Behind Kajjansi Trading Centre, in Lumpewo wetland, Umoja Fish Farm is thriving illegally. The land initially belonged to Uganda Peoples Defense Air Force (UPDAF) but somehow, it changed hands and now belongs to Maj Laston Mugisha.
The farm has 11 ponds, each with 15,000 catfish. “I know this is a wetland,” Maj Mugisha says, continuing, “But, if NEMA can not disturb those putting up permanent structures in wetlands, why would they disturb me? Anyway, we have started the process of acquiring a permit.”
Maj Mugisha’s workers are digging up a large pond which he says will have 30,000 catfish.
His major challenge is floods. A stream that flows between the ponds bursts its banks during the rainy season.
Gen Mugisha has had to put measures in place to stop the stream from washing away his fish. “This area was not meant for fish ponds,” he concedes, adding, “In the last rainy season, I lost about Shs60 million. The other problem I have are the birds and monitor lizards that feed on the fish. We kill the monitor lizards.”

Activities that can only be done in wetlands
Qawwali swamp, behind Kajjansi Trading Centre, on Entebbe Road, is part of Lumpewo wetland system.
A large part of the swamp lies between two villages – Birongo and Lweza Zone B, before it narrows down to Lake Victoria.
In 1993, Siraje Tenywa bought a kibanja adjacent to Qawwali (Kawaali) swamp in Lweza Zone B, because he believed mining clay would make his rich.
Today, he employees more than 30 people in bricklaying, clay mining and manufacturing household items from the clay, and cultivation. He has never held a wetland user permit, although he claims to own half of the swamp, which is teeming with activity.

Cost of wetland degradation
According to the Uganda Wetlands Atlas, wetland destruction costs Uganda nearly Shs2 billion annually, and contamination of water resources, which is partly caused by reduced buffering capacity of wetlands near open water bodies, costs the country nearly Shs38 billion annually.
Collins Oloya, the commissioner, Wetlands Management Department, says, “Wetlands moderate local climate by virtue of the evapotranspiration from the leaves of the plants in the wetlands.” He adds that evapotranspiration forms water droplets (hanging vapour) which attract moisture laden winds to form rain. If the wetlands are destroyed this entire process will not happen, hence the drought that has plagued most parts of the country in the last few months.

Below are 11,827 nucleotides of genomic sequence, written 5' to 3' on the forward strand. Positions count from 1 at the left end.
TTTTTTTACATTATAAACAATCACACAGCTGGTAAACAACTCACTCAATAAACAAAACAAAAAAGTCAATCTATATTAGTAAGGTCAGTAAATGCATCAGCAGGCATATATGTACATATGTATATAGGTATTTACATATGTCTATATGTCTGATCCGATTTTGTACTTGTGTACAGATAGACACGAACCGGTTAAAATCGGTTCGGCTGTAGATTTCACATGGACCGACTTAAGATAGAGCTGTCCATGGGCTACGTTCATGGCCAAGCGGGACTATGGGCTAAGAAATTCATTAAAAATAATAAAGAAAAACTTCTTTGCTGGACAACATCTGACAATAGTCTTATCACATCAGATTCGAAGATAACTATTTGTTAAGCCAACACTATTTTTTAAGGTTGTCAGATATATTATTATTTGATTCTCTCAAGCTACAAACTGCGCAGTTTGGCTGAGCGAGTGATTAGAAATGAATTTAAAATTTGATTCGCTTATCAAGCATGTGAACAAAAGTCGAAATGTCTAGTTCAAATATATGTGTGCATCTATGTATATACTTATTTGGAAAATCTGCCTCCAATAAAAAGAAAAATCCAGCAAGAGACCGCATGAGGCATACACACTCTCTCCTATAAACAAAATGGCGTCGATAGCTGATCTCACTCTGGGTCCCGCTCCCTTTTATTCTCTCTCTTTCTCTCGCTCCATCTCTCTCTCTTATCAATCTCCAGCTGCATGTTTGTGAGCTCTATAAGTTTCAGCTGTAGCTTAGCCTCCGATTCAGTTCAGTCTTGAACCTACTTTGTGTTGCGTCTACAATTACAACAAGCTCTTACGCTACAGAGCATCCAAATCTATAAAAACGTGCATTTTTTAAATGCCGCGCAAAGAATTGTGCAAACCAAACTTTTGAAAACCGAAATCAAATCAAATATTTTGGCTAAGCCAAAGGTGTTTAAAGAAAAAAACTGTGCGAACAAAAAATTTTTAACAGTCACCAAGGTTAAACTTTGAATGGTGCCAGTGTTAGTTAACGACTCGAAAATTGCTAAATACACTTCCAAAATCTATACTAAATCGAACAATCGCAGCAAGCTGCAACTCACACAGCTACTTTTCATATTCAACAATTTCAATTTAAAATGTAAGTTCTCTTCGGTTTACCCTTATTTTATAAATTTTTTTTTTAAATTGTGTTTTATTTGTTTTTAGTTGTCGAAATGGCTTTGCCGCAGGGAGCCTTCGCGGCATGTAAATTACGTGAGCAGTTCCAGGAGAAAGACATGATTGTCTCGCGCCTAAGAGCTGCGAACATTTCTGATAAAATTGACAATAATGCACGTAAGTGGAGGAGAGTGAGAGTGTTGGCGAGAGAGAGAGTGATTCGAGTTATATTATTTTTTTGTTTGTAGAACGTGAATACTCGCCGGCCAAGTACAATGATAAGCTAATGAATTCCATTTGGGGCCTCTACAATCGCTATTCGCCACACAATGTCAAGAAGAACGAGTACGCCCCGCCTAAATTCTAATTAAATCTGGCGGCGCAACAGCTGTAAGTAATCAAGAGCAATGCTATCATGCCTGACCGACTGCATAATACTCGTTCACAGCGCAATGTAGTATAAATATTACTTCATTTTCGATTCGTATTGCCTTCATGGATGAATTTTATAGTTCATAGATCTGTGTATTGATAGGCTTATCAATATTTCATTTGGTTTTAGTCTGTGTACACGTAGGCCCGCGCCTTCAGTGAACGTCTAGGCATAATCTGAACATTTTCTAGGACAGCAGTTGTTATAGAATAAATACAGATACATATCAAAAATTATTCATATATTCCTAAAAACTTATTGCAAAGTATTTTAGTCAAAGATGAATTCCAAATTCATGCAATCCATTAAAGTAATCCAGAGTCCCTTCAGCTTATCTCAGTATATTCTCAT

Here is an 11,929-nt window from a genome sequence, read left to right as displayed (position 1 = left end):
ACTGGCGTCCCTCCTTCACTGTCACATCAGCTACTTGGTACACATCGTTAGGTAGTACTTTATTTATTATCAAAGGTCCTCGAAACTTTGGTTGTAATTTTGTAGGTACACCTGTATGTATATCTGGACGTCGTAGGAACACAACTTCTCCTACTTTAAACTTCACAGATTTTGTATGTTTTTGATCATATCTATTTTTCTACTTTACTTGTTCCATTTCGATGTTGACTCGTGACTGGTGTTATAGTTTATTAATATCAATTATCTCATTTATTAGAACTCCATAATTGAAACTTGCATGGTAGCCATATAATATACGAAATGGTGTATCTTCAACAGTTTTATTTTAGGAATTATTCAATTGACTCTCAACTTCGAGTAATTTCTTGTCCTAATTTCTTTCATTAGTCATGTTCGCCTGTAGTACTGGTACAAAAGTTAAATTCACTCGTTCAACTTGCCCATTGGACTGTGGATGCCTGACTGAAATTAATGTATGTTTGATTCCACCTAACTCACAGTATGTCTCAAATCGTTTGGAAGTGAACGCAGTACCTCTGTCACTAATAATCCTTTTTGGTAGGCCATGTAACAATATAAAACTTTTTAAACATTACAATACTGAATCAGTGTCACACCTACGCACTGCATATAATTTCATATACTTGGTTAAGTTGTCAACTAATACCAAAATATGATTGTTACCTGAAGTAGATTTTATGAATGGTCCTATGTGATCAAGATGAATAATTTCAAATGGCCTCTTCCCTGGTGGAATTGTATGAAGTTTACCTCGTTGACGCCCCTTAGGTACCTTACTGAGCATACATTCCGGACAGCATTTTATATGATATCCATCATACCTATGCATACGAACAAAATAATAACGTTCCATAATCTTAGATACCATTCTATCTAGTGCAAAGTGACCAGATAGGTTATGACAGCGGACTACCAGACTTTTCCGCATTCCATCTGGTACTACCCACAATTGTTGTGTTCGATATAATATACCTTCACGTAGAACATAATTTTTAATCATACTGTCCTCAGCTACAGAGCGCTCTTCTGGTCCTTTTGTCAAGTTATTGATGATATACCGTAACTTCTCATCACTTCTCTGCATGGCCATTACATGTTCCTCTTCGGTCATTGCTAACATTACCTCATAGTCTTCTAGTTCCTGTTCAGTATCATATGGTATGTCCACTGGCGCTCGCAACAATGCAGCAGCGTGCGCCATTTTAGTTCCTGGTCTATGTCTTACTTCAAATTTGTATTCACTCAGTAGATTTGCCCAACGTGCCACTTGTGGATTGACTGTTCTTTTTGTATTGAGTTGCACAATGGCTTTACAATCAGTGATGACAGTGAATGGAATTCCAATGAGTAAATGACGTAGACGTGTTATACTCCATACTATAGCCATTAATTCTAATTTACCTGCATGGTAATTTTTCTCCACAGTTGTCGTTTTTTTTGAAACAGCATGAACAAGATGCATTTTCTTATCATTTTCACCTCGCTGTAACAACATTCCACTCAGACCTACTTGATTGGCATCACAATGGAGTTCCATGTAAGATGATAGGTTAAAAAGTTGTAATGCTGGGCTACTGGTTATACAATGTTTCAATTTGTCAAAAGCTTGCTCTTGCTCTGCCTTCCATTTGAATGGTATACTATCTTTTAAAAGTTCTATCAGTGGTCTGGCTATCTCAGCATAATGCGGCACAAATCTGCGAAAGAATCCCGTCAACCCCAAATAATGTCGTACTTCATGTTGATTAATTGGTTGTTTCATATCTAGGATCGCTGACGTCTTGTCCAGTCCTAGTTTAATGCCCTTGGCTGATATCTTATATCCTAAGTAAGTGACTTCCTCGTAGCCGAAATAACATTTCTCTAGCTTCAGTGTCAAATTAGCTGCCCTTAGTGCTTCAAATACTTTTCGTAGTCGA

“Wetlands accumulate and store semi decomposed (bit) soil which is composed of carbons. When wetlands are drained, the bit soil is exposed to oxidation and forms carbon dioxides. Carbon dioxide is a greenhouse gas which causes global warming.”

By 2015, only 62.4 per cent of Lubigi was still intact, down from 94.7 per cent in 2003 due to the increased human settlements (with land titles) and farming activity inside the swamp. The NWSC sewage treatment plant also contaminates the swamp and poses a health risk to the people living around the Mayanja-Kato wetland system since most of the papyrus which helps in filtration is being cut down.
Because of the destruction of Wakiso’s wetlands, Wakiso experiences intense heat waves. For instance, between December 2015 and January 2016, Uganda National Metrological Authority indicated that Kampala and Wakiso experienced a heat wave that drove daytime temperatures to 31.1˚C
Wetlands also sock up excess water during heavy rains but their degradation has led to increased flooding in and around Wakiso because water catchment areas for Wakiso’s many small rivers have been converted into slums.

However, due to urban migrations, the population explosion in Wakiso means the wetlands are under threat. According to Uganda Bureau of Statistics (UBOS), in 2002, Kampala was the most populous district with 1.2 million persons, while Wakiso had 907,988.
Today, Wakiso is the most populous district in Uganda more than two million people, most of whom are economic migrants.

In the third part tomorrow, we look at the challenges of enforcing conservation.